April 4, 2013

North Korea

Jessica Kumari revisits what she learned on the border.

Jessica: North Korea is one of the most secretive nations in the world. This satellite image shows it is literally a black hole of information. And the only information you get is from the government. A steady stream of propaganda is pumped out on TV and radio.

Video of daily life is rare. Journalists and tourists, like former pro-basketball player Dennis Rodman, are usually allowed just a glimpse of the capital, Pyongyang. But they are only shown what the north wants them to see.

A year ago, a bus carrying several dozen foreign reporters made a wrong turn, giving journalists a rare chance to see the North Korea’s desperate reality. The average citizen earns about five dollars a day, most of the country’s 25 million are too poor to drive, so they walk. Too poor to buy food, so many starve.

North Korean refugee: You would see kids like in Africa in the markets with weak arms and swollen bellies.

Jessica: The country has been ruled by the Kim family since 1948. Kim Jong-un became the youngest president more than a year ago.

Instead of helping the people, the nation’s money is spent building up its military. And in recent months, the North Koreans have carried out a series of nuclear weapons tests, ignoring restrictions and economic punishments imposed by the United Nations. In recent weeks, Kim Jong-un has been directing his threats of destruction at the United States.

Defense Secretary Chuck Hagel: Some of the actions they’ve taken over the last few weeks present a real and clear danger.

Jessica: So how did this communist country become so isolated? For thousands of years, the mountainous peninsula was neither north or south, just Korea…but it was a target for invasion. And when World War II began, Korea was under Japanese control. Japan lost the war and, in the end, the winners – the allied forces – divided the country in two. The Soviet Union backed the north and its rebel leader Kim Il Sung. The United States supported the south and its anti-communist president.

But it didn’t end there. Two years later, the North Korean army invaded the south. The Korean War lasted three years. Millions died, including over 35,000 U.S. troops who were fighting for the south. Even though major fighting ended in 1953, there was never a peace treaty or formal agreement to end the war.

North and South Korea have remained at war. To this day it is a scene that is played out at the border. Soldiers stand guard ready to fight a war frozen in time.

The Demilitarized Zone, or DMZ, is a two-and-a-half mile wide strip of land that runs about 150 miles along the border of North and South Korea. The only way for someone like me to get there is with an armed escort.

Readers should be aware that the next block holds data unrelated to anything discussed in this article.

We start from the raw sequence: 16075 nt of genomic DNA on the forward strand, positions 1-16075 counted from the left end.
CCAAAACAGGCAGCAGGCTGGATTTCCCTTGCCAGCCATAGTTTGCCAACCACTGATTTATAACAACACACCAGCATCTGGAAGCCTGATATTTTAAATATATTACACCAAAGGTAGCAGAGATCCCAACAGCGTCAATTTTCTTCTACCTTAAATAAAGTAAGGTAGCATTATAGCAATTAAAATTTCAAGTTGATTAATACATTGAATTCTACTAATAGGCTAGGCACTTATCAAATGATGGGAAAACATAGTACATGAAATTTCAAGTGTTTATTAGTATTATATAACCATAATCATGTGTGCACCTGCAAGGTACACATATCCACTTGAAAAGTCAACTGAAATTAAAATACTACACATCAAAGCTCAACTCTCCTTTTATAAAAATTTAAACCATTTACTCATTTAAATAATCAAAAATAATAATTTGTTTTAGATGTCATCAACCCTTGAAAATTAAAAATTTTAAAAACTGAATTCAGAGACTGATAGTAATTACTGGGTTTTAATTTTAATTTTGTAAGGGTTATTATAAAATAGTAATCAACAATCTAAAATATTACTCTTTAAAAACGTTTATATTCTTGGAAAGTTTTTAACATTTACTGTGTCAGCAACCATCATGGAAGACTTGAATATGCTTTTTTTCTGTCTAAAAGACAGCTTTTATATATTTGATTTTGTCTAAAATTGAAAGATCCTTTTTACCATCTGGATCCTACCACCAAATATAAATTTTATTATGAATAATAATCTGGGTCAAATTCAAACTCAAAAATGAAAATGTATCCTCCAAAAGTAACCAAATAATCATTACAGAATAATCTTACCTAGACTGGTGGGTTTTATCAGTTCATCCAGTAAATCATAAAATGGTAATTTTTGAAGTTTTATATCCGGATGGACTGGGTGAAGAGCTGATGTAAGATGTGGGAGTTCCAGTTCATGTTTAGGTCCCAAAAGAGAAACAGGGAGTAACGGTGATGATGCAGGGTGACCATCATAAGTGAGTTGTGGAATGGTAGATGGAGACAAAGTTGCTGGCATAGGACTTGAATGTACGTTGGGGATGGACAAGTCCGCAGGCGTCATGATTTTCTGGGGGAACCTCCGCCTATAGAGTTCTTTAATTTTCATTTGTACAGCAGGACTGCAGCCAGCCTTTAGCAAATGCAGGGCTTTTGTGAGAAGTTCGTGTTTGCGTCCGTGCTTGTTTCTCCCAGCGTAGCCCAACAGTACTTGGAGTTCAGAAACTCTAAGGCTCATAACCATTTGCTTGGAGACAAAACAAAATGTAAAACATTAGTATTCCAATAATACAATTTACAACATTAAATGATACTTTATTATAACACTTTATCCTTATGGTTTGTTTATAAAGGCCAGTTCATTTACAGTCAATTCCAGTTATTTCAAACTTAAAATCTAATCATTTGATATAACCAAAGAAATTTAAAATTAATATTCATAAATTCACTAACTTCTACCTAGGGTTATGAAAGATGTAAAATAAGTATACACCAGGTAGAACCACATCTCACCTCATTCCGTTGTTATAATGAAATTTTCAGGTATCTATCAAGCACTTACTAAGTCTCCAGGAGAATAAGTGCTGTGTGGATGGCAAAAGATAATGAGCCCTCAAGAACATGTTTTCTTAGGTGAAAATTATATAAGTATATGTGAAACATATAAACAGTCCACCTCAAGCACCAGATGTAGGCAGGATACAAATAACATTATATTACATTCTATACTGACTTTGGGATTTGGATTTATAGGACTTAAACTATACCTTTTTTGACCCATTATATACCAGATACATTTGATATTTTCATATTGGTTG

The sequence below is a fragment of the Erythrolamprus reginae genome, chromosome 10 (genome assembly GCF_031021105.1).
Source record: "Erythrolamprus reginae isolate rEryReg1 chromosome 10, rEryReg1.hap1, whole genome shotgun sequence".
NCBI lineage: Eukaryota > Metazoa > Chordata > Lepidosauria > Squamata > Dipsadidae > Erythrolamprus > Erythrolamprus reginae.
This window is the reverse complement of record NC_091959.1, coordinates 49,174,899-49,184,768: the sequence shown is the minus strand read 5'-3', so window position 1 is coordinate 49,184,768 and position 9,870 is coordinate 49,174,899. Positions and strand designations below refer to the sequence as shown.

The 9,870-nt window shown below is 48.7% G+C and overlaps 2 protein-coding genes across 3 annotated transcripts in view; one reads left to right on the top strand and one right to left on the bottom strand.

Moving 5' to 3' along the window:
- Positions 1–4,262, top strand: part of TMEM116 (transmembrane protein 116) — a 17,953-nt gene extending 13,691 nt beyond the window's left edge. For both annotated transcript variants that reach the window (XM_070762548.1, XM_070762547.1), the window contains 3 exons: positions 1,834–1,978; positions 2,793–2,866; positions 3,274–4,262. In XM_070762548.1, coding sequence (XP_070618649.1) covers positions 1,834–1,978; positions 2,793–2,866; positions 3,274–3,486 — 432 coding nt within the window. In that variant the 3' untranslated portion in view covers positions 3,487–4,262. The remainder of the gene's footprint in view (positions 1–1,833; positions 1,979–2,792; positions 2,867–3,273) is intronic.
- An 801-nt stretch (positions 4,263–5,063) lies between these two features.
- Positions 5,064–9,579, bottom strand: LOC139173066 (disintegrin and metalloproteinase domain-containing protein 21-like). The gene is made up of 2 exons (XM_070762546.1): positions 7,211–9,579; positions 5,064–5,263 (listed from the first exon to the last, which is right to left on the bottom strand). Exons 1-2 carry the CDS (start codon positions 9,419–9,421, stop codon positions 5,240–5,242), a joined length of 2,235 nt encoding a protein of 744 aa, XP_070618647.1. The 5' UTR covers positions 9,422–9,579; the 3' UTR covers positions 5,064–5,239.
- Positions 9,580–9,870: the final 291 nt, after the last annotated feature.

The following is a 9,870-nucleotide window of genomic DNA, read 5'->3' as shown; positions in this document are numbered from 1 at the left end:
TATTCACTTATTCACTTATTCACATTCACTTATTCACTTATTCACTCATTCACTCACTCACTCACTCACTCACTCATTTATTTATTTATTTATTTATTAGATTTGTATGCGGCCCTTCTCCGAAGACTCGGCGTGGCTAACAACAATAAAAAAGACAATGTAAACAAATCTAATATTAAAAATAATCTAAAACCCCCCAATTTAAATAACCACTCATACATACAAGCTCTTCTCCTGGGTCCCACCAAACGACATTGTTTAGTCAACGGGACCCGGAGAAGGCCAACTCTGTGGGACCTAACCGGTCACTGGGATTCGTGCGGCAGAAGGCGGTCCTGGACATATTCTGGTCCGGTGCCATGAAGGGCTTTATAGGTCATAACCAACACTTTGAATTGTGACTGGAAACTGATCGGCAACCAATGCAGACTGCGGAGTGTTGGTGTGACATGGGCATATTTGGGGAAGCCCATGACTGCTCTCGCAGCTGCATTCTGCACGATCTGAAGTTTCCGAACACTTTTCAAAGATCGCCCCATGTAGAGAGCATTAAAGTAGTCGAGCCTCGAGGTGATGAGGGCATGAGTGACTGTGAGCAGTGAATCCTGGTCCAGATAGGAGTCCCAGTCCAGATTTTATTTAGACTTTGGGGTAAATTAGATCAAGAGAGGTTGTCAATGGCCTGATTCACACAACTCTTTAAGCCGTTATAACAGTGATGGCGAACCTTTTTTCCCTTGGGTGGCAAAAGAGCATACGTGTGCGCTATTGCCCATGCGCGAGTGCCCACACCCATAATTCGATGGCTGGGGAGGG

Colonel Rhodes: We’re going to get you some PA alarm bands so they know who you are and know what you’re doing.

Jessica: It is patrolled by almost 2 million soldiers, lined with high voltage electric fences and surrounded by more than a million landmines, or buried explosives.

Ortiz: Right now you’re being observed by North Korean soldiers.

Hauck: They’re over there in that checkpoint over there.

Jessica: So, right there is North Korea?

Hauck: Right there is North Korea. Yes ma’am.

Jessica: Oh my gosh! Right now I’m literally one step away from North Korea.

If we crossed the line, North Korean soldiers have the right to shoot.

Hauck: They are allowed semi-automatic weapons, rocket propelled grenades and things like that, and they do have them and they may point them at you. They probably won’t shoot you but I have to warn you about that.

Jessica: Ok, not very comforting.

During my visit, my escort, Colonel Rhodes, also took me to Taesong-dong, a village on the South Korean border with simple homes for its 200 residents and a 328-foot flagpole.

Just a mile-and-a-half across the border, North Korea built its own village, Kijong-dong. It also has a flagpole but at 525 feet, it towers over the South Korean one. In this village, most of the buildings are hollow, like a Hollywood set. A make believe world meant to lure South Koreans to live in the north.

Refugee: I realized after I come here, it was not true. Absolutely not true.

Jessica: Now the question is whether the threats from North Korea are just as hollow. The State Department says it is taking the North Korean leader seriously.

Victoria Nuland: These kinds of moves are not going to make North Korea more secure, they’re not going to feed the people of North Korea, they’re not going to get the country out of its isolation. There is a chance for diplomacy if they do the right thing, but not if they don’t.

Jessica: Jessica Kumari, Channel One News.


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